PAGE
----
Agri Business

Higher prices may cheer basmati farmers

Vishwanath Kulkarni Bengaluru | Updated on September 08, 2021

Some farmers have shifted to high-yielding varieties, while others have gone for sugarcane and pulses

Rates up by a third at the start of the harvest season on likely lower crop

Basmati growers are in for good time this harvest season in North India as prices are ruling higher by about a third over last year’s levels. Talks of a lower crop on account of a likely lower acreage, especially for the Pusa Basmati 1509 variety, which is currently being harvested has fuelled an uptrend in basmati prices over the past few days, trade sources said.

The arrivals of the 1509 variety have begun in Punjab and Haryana and modal prices across several mandis are ranging between ₹2,750 and ₹3,200 per quintal compared with ₹2,100-2,200 levels in the same period last year. Prices of the dominant 1121 variety, which will hit the markets this month end, are hovering around ₹3,000 levels, gaining some ₹300-400 over the past few days. “There is definitely a shortage of crop this time and everyone is saying the area under cultivation is less this time. Besides, there’s some varietal shift and also some basmati area has gone to crops such as sugarcane and pulses,” said Vijay Setia of Chamanlal Setia Exports Ltd, a rice miller in Karnal.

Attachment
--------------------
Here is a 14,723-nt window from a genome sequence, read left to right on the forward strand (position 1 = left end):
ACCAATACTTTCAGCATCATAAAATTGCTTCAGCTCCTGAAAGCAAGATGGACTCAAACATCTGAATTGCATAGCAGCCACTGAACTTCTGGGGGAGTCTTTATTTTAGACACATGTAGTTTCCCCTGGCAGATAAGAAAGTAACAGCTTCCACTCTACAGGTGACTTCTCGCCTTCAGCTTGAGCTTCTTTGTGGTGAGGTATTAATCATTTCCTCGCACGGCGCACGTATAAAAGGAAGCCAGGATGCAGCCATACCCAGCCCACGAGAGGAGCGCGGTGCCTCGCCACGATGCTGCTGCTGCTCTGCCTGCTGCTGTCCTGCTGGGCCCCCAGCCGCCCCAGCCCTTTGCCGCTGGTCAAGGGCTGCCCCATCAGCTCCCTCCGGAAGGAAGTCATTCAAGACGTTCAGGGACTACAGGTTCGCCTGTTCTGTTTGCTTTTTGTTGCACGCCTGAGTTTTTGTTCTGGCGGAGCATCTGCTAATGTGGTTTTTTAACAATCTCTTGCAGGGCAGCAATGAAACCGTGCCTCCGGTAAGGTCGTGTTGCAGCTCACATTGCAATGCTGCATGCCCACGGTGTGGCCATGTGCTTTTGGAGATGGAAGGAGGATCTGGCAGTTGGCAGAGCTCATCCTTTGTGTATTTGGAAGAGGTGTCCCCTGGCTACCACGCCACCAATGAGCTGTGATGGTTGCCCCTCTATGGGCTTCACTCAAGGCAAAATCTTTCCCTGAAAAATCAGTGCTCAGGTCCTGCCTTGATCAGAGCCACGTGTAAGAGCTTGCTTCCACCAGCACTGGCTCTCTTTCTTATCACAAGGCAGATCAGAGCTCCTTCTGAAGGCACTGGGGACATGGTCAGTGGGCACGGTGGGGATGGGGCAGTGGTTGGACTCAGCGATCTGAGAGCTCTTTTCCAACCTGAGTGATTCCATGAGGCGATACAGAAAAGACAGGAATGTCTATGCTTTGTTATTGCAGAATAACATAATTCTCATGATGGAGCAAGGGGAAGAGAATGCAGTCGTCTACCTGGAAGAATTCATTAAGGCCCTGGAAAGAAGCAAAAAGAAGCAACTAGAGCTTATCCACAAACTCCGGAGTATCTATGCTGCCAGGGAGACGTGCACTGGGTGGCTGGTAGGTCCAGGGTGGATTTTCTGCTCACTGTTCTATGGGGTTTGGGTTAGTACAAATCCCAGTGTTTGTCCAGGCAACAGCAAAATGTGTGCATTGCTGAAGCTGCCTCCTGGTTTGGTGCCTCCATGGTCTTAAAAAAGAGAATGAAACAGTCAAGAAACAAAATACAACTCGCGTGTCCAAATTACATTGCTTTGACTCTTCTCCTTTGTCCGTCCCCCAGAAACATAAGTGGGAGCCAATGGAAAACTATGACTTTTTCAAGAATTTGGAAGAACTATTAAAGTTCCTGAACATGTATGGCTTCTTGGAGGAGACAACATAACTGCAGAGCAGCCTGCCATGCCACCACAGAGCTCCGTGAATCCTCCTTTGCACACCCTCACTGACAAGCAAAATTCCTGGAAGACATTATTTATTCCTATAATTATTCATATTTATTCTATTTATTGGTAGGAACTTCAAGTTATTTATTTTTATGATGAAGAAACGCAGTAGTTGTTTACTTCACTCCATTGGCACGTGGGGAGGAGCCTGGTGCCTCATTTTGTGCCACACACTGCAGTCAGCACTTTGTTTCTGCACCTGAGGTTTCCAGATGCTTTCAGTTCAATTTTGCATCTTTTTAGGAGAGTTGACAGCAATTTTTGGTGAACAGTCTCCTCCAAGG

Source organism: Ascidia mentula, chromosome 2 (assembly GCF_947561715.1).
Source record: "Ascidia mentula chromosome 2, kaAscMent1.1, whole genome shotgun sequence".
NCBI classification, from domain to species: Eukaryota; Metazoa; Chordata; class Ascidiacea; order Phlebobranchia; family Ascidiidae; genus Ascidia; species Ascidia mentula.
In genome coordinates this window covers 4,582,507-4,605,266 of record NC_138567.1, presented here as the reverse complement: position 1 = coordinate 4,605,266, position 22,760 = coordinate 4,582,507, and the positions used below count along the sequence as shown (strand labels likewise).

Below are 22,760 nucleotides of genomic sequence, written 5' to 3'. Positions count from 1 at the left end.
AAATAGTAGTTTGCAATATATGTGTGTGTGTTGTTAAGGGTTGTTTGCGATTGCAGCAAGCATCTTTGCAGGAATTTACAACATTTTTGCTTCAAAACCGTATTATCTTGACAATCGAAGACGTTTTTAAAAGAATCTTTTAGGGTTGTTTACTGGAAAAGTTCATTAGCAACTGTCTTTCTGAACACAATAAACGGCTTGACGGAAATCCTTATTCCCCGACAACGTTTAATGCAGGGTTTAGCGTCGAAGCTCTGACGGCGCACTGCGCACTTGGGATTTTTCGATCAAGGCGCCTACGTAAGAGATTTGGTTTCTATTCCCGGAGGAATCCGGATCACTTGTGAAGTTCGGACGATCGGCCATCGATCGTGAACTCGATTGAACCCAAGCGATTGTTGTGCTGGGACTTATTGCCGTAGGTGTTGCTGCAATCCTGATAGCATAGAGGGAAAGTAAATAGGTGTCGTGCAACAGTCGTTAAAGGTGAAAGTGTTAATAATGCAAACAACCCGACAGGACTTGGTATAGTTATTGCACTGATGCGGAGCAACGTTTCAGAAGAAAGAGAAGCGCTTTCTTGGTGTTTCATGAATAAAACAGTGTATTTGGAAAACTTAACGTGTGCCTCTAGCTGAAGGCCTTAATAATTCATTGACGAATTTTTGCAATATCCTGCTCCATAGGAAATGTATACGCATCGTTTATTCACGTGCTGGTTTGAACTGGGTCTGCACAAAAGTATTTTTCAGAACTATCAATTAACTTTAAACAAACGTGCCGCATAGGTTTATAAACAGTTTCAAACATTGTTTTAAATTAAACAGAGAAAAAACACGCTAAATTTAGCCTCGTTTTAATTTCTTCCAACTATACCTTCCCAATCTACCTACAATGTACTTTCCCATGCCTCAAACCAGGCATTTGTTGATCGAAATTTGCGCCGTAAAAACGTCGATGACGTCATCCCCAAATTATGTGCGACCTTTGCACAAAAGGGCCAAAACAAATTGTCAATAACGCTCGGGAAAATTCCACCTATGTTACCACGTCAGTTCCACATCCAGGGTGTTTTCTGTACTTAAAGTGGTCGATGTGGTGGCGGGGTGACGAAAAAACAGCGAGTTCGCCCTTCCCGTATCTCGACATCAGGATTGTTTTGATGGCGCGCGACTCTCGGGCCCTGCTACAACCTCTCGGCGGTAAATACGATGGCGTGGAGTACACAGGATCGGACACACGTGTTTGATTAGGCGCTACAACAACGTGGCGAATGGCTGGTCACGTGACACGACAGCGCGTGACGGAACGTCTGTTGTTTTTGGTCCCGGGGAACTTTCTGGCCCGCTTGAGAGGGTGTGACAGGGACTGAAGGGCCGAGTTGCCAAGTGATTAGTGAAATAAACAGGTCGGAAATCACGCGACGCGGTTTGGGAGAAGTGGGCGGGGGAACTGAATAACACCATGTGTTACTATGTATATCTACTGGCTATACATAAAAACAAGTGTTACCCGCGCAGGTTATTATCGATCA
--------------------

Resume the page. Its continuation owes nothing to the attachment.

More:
Shift to other varieties

Some farmers growing the 1509 variety have shifted to a newer and high-yielding variety Pusa Basmati 1718, which had fetched better prices last year, Setia said. The new variety 1718 was introduced three years ago and is closer to Pusa Basmati 1121 variety, with good yield and recovery.

Setia, former chairman of All India Rice Exporters Association, further said in absence of data on crop acreage and the projected output, the market sentiments are at play. Earlier, APEDA used to survey the crop area, based on which the trade used to get an idea of the crop size, Setia said.

The full scale arrivals of 1509 are yet to pick up. “Normally around this time, arrivals should pick up. This time the monsoon is still active in the North-West; as a result, harvest has not picked up,” Setia added.

“ The parboiled basmati rice is selling at ₹5,000 against ₹4,000 per quintal last year, and similarly the steamed rice is quoted around ₹5,800 compared with ₹4,700-5,000 last year. There is quite a reasonable jump in prices which is good for the farmers,” Setia said. However, the increase in prices is unlikely to any impact on the demand, both in domestic and overseas markets, he added.

Trade sources said the increase in 1509 prices has pushed up the other varieties of basmati including 1121. Modal prices are ranging from ₹2,495-3,200 levels across various markets and also depending on the moisture quality. The paddy currently arriving in mandis has relatively higher moisture, sources said.

Yields, exports

Pawan Munjal, a broker in Fazilka, said the arrivals would pick up over the next couple of weeks, which should cool off prices by early October. “The yields of 1509 variety would be higher this year due to good rains. Farmers are happy with higher yields and better prices,” he added.

Basmati exports during April-June quarter were lower at 10.88 lakh tonnes (lt) against 12.84 lt in the same period last year. In value terms, the shipments were lower by around 22 per cent at ₹6,798 crore (₹8,698 crore). Setia said higher freight rates and the lack of availability of containers have been a concern for the exporters.

Published on September 07, 2021

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